I’ll admit—when I was a kid growing up on a Midwest farm, I never once said, “I wanna grow up to be a hog herder.” Cowboys were cool--TV shows like Bonanza kept us tuned in, and when we kids played in the pasture, we could imagine huge cattle drives where we fought against bandits, raging rivers, and coiled rattlesnakes.
Ironically, by the time I was ten or twelve I did perform hog herding. We shifted our pigs occasionally from hog lot to pasture or from our barn to my uncle’s hog house down the road. I learned several lessons: pigs are clever, they don’t fear farm dogs, and the sows can be aggressively protective of their young. One more thing—they move at their own speed (slow) unless they are escaping (fast) or until they reach a bridge (full stop). Sometimes we spread straw across the bridge on our lane—apparently Granny called it the “Hail Mary Bridge” because she said a prayer when our herd approached it. Prayers or not, I recall learning a few swear words on that bridge.
The pigs are gone, but my folks still live on that farm, and Dad recently reminded me of those times. He is a walking wiki-history of farm days past. Here are some of his observations:
-My grandfather and some of his neighbors once trailed 150 Hampshires 28 miles across open prairie and the frozen Iowa River. They covered the river ice with straw to provide a skid-free surface for the puzzled pigs.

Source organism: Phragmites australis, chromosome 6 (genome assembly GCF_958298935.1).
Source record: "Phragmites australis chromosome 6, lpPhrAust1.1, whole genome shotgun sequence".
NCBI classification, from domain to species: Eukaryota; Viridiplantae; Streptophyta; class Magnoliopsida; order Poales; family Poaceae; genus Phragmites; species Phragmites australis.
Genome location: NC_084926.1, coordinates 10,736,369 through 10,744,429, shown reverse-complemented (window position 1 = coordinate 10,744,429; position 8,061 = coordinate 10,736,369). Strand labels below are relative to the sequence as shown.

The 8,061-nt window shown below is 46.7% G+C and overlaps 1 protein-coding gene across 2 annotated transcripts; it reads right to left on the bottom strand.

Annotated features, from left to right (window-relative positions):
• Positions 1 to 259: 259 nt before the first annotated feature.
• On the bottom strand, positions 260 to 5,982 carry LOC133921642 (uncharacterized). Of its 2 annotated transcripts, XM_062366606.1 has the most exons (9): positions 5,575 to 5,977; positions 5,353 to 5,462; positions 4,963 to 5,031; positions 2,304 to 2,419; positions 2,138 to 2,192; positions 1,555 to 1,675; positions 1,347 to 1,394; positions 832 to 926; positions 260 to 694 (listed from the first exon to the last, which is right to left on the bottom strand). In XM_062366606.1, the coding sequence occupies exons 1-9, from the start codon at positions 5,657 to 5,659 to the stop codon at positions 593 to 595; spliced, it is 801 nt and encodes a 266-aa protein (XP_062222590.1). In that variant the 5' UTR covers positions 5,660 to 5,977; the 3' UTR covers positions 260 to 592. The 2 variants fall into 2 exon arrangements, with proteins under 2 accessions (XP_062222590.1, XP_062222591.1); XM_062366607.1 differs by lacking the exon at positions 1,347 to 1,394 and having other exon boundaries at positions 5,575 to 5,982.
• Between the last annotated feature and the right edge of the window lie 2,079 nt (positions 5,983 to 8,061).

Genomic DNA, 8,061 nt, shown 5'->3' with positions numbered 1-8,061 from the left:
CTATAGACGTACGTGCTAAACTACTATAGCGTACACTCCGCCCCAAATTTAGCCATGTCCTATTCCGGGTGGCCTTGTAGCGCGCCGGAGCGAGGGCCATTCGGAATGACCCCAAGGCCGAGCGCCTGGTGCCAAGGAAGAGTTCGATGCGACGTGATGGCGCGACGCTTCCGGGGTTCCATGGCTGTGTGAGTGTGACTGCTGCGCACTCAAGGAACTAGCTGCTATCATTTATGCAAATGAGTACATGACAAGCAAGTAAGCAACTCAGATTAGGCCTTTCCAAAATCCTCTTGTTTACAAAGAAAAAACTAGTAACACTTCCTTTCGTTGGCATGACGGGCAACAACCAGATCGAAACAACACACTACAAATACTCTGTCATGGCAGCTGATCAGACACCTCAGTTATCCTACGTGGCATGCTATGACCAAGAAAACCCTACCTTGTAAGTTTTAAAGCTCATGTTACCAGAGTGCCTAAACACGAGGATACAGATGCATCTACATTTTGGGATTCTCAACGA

-Gramps hated driving hogs to the town market or train depot. The pigs would get spooked by city sounds and kids with slingshots. Women terrified the pigs by waving their aprons to keep them away from their flower beds.
-Epic hog drives took days and required wagons loaded with food for drovers and livestock. Apparently a few drives were more than 100 miles long—especially when they took herds to Chicago’s Union Stockyards. Some drovers moved the pigs at night when it was cooler and there were fewer distractions.
-Uncle Berry had what it took to be a successful hog drover: patience. He’d talk in a soothing way or whistle to the pigs. “It’s better to outsmart a hog than to outrun him,” Berry said. “Too much cussin’ and pokin’ will get his head on the wrong end every time.”
-One spring day, a stubborn sow snorted past our scoop shovels and escaped to a forty-acre cornfield where she hid out and eventually farrowed eight pigs. That fall after the corn was harvested, neighbors helped us with a roundup and wild-hog hunt. That was some of the best roast pork I’ve ever tasted.
Dad speaks fondly of the old farming days, but I remember some tense times for us all when we tried to relocate stubborn hogs. They didn’t act much like pigs with personality—Wilbur from Charlotte’s Web or Babe from the movies. I think ours were influenced more by Orwell’s Animal Farm: “Whatever goes upon two legs is an enemy.”
dan gogerty--guest comments from Rex Gogerty; (top pic from wilsonquarterly.com; bottom pic from pbs.twimg.com)